Heritage reconstruction yet to gather paceAlthough the reconstruction of Boudhanath Stupa, one of the World Heritage Sites, has been completed as a result of the initiative taken by the Boudhanath Area Development Committee (BADC), reconstruction of other heritage sites in Kathmandu Valley has been delayed by almost a year.
Although the reconstruction of Boudhanath Stupa, one of the World Heritage Sites, has been completed as a result of the initiative taken by the Boudhanath Area Development Committee (BADC), reconstruction of other heritage sites in Kathmandu Valley has been delayed by almost a year.
The Department of Archaeology (DoA) says renovation of several heritage sites including Basantapur, Lalitpur and Bhaktapur Durbar Squares has just started after preparing designs, drawings.
“It took about six to seven months to complete the designs and drawings and assess the damage. We started reconstruction work at the heritage sites in the middle of the last fiscal year,” said Sampat Ghimire, a senior divisional engineer at the DoA, attributing the delay also to dilemma over working guidelines.
The DoA is working at the heritage sites with around 75 engineers—30 architects, 10 civil engineers and 15 sub-engineers. Gopal Jha, a site engineer at Basantapur Darbar Square, said the team of engineers has completed 20 percent of reconstruction work in the area. “We have identified woods of several temples and separated them in different clusters,” he said. “We have already prepared designs and invited tenders. Reconstruction is under study phase,” Jha added, indicating that rebuilding works will gain momentum within two to four months.
In Lalitpur, reconstruction of Rato Machhindranath and Manakamana temples is underway in Bungmati. “We have started preparing drawings and designs of other heritage sites as well,” said engineer Dhurba Adhikari.
Mohan Krishna Shrestha, a site engineer at Bhaktapur Durbar Square, said around five to 10 percent of reconstruction has been completed in Bhaktapur so far.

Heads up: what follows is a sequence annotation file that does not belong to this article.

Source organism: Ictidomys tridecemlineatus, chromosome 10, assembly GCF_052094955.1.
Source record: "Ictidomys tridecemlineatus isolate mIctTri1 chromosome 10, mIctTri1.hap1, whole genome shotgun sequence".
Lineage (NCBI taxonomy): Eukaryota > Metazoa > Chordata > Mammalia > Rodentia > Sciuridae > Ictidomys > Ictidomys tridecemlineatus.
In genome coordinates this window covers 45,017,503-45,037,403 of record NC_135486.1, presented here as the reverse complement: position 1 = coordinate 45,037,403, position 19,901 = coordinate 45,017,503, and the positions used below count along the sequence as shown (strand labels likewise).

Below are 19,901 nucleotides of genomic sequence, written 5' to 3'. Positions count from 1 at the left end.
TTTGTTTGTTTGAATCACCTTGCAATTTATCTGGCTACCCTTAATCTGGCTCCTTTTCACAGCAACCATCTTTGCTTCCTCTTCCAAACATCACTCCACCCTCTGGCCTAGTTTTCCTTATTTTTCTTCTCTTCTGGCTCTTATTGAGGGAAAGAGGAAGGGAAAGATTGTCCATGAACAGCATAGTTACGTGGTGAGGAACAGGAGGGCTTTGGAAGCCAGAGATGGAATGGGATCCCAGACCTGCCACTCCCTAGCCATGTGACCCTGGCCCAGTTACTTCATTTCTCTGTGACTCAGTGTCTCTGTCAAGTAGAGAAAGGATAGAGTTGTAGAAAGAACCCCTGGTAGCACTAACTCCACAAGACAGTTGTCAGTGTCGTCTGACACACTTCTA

The Ministry of Finance (MoF) has allocated Rs 500 million for the reconstruction of damaged heritage sites in the first phase during this fiscal year.
“We had already invited 48 tenders to reconstruct these sites last year. This year, we are going to invite 87 more tenders,” said Bhesh Narayan Dahal, director general of the DoA, adding that reconstruction works were
delayed as it the department was waiting for the green signal from the National Reconstruction Authority to start rebuilding these historical and religious sites.
Also, there was delay from the MoF in budget allocation, said Dahal.
According to DoA records, a total of 750 historical, cultural and religious monuments in 20 districts were damaged by the April 25 earthquake and its aftershocks. Among them, 133 have been completely destroyed while 617 sustained partial damage.
Valley’s seven sites which were included in the UN World Heritage List in 1979 for their archaeological, historical, cultural and religious significance had sustained damage in the quake. Among them, Swoyambhunath Stupa, Changu Narayan temple, and the three durbar squares of Kathmandu, Patan and Bhaktapur suffered considerable damage with many structures reduced to rubble. Boudhanath Stupa and Pashupatinath Temple suffered less damage compared to other heritage structures.
An estimated Rs 20.56 billion will be required to rebuild the damaged monuments, according to the Post Disaster Needs Assessment (PDNA) report.